Inequality, Georgia, Iran: Your Tuesday Evening Briefing

Here’s what you need to know at the end of the day.

By Will Dudding and Sandra Stevenson

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Good evening. Here’s the latest.

1. The pandemic has dealt a triple whammy to working women.

Job losses have hit parts of the economy that women dominate — restaurants, retail businesses and health care. Then came a wave of cutbacks in government jobs, where women also outnumber men. The final blow was the closing of child care centers and the shift to remote schooling, which saddled working mothers — much more than fathers — with overwhelming household responsibilities.

Compared with their fathers and grandfathers, this generation of men is much more involved at home. Yet when the pandemic hit, it was largely mothers who took on the additional child care duties. In the United States, mothers remain the fallback plan.

Despite some moves toward equality, one telling survey found that men working from home were more likely to have a separate office, while women were more likely to work at the kitchen table.

What’s next: The Times spoke to female leaders about what leadership and the workplace will look like in a post-pandemic world.

2. Palestinians will resume cooperation with Israel.

In May, the Palestinian Authority cut off security coordination with Israel in protest against Prime Minister Benjamin Netanyahu’s plans to annex the occupied West Bank, a move the Trump administration indicated it supported.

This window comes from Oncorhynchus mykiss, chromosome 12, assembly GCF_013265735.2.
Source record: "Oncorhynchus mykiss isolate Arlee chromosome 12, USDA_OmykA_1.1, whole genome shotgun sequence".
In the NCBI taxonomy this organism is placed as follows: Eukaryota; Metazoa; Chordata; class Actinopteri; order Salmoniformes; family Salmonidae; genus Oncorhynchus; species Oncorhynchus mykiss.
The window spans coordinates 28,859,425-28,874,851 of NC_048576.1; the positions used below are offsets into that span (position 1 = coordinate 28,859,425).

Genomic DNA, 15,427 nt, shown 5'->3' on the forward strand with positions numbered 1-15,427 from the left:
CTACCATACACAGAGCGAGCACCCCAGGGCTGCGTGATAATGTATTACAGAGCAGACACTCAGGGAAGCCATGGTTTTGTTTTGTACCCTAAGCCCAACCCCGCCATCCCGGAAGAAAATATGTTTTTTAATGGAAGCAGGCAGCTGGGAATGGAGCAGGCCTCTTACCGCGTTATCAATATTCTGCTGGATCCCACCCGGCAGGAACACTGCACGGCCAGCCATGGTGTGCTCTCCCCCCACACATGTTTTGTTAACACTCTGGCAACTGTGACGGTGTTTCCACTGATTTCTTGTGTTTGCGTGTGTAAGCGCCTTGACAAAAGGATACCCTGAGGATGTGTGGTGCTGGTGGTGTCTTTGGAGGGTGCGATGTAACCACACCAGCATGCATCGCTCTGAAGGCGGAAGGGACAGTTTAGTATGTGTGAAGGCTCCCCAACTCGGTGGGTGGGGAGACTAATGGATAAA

The Israeli plan fell apart when Mr. Netanyahu agreed to suspend his annexation push in exchange for landmark normalization agreements with the United Arab Emirates and Bahrain.

The Palestinians, however, held out for more concrete guarantees that the annexation was dead. On Tuesday, the authority said that it was resuming its cooperation with Israel, signaling relief over the election of Joe Biden, who is expected to support the viability of a future Palestinian state.

3. President Trump considered a military strike on Iran.

Mr. Trump asked advisers last week about options to attack an Iranian nuclear site, pictured above, a day after international inspectors reported a significant increase in the site’s stockpile of nuclear material. A range of senior advisers, including Vice President Mike Pence and Secretary of State Mike Pompeo, dissuaded the president from moving ahead with a military strike.

Mr. Trump might still be looking at ways to strike Iranian assets and allies, including militias in Iraq. A last-minute attack before the president leaves office would make it much harder for President-elect Joe Biden to re-enter the 2015 Iran nuclear accord, which the Trump administration abandoned in 2018.

Iran is already expected to demand a high price to return to the deal, including the immediate lifting of the punishing sanctions imposed by the Trump administration and billions of dollars in compensation. Mr. Biden is highly unlikely to agree.